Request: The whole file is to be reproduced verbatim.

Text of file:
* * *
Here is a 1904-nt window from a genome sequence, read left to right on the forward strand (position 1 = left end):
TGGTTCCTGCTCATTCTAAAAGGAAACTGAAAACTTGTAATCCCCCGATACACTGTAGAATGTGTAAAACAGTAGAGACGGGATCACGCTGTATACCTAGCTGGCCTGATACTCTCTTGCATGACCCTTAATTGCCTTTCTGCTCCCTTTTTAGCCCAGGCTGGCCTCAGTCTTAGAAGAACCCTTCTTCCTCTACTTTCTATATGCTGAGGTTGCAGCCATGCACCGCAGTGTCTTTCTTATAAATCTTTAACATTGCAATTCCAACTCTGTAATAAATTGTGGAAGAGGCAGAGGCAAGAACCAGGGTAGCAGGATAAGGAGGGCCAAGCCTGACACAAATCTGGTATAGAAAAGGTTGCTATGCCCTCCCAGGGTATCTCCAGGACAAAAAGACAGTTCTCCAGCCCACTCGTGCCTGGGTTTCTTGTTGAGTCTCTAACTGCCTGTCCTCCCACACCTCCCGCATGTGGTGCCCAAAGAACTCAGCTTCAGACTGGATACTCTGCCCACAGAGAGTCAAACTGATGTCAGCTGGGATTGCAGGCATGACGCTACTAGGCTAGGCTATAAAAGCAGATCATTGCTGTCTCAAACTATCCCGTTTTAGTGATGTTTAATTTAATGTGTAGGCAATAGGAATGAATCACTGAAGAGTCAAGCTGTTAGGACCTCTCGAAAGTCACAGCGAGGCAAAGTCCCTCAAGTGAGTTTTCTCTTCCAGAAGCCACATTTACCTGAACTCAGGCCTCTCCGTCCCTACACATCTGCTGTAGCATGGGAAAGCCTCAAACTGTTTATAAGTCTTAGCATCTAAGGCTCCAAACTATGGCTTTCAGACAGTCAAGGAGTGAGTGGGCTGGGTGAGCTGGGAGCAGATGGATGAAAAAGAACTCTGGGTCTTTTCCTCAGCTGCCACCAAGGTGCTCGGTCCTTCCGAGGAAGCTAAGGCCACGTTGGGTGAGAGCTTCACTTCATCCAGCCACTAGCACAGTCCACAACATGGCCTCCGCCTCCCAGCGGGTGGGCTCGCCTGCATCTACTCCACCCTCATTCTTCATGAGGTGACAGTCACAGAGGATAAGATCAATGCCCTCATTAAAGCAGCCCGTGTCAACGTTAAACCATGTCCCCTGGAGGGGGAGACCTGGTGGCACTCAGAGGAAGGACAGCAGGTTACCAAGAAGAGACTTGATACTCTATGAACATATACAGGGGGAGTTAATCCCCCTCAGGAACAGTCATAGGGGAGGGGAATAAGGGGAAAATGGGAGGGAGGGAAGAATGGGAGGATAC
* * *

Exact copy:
Here is a 1904-nt window from a genome sequence, read left to right on the forward strand (position 1 = left end):
TGGTTCCTGCTCATTCTAAAAGGAAACTGAAAACTTGTAATCCCCCGATACACTGTAGAATGTGTAAAACAGTAGAGACGGGATCACGCTGTATACCTAGCTGGCCTGATACTCTCTTGCATGACCCTTAATTGCCTTTCTGCTCCCTTTTTAGCCCAGGCTGGCCTCAGTCTTAGAAGAACCCTTCTTCCTCTACTTTCTATATGCTGAGGTTGCAGCCATGCACCGCAGTGTCTTTCTTATAAATCTTTAACATTGCAATTCCAACTCTGTAATAAATTGTGGAAGAGGCAGAGGCAAGAACCAGGGTAGCAGGATAAGGAGGGCCAAGCCTGACACAAATCTGGTATAGAAAAGGTTGCTATGCCCTCCCAGGGTATCTCCAGGACAAAAAGACAGTTCTCCAGCCCACTCGTGCCTGGGTTTCTTGTTGAGTCTCTAACTGCCTGTCCTCCCACACCTCCCGCATGTGGTGCCCAAAGAACTCAGCTTCAGACTGGATACTCTGCCCACAGAGAGTCAAACTGATGTCAGCTGGGATTGCAGGCATGACGCTACTAGGCTAGGCTATAAAAGCAGATCATTGCTGTCTCAAACTATCCCGTTTTAGTGATGTTTAATTTAATGTGTAGGCAATAGGAATGAATCACTGAAGAGTCAAGCTGTTAGGACCTCTCGAAAGTCACAGCGAGGCAAAGTCCCTCAAGTGAGTTTTCTCTTCCAGAAGCCACATTTACCTGAACTCAGGCCTCTCCGTCCCTACACATCTGCTGTAGCATGGGAAAGCCTCAAACTGTTTATAAGTCTTAGCATCTAAGGCTCCAAACTATGGCTTTCAGACAGTCAAGGAGTGAGTGGGCTGGGTGAGCTGGGAGCAGATGGATGAAAAAGAACTCTGGGTCTTTTCCTCAGCTGCCACCAAGGTGCTCGGTCCTTCCGAGGAAGCTAAGGCCACGTTGGGTGAGAGCTTCACTTCATCCAGCCACTAGCACAGTCCACAACATGGCCTCCGCCTCCCAGCGGGTGGGCTCGCCTGCATCTACTCCACCCTCATTCTTCATGAGGTGACAGTCACAGAGGATAAGATCAATGCCCTCATTAAAGCAGCCCGTGTCAACGTTAAACCATGTCCCCTGGAGGGGGAGACCTGGTGGCACTCAGAGGAAGGACAGCAGGTTACCAAGAAGAGACTTGATACTCTATGAACATATACAGGGGGAGTTAATCCCCCTCAGGAACAGTCATAGGGGAGGGGAATAAGGGGAAAATGGGAGGGAGGGAAGAATGGGAGGATAC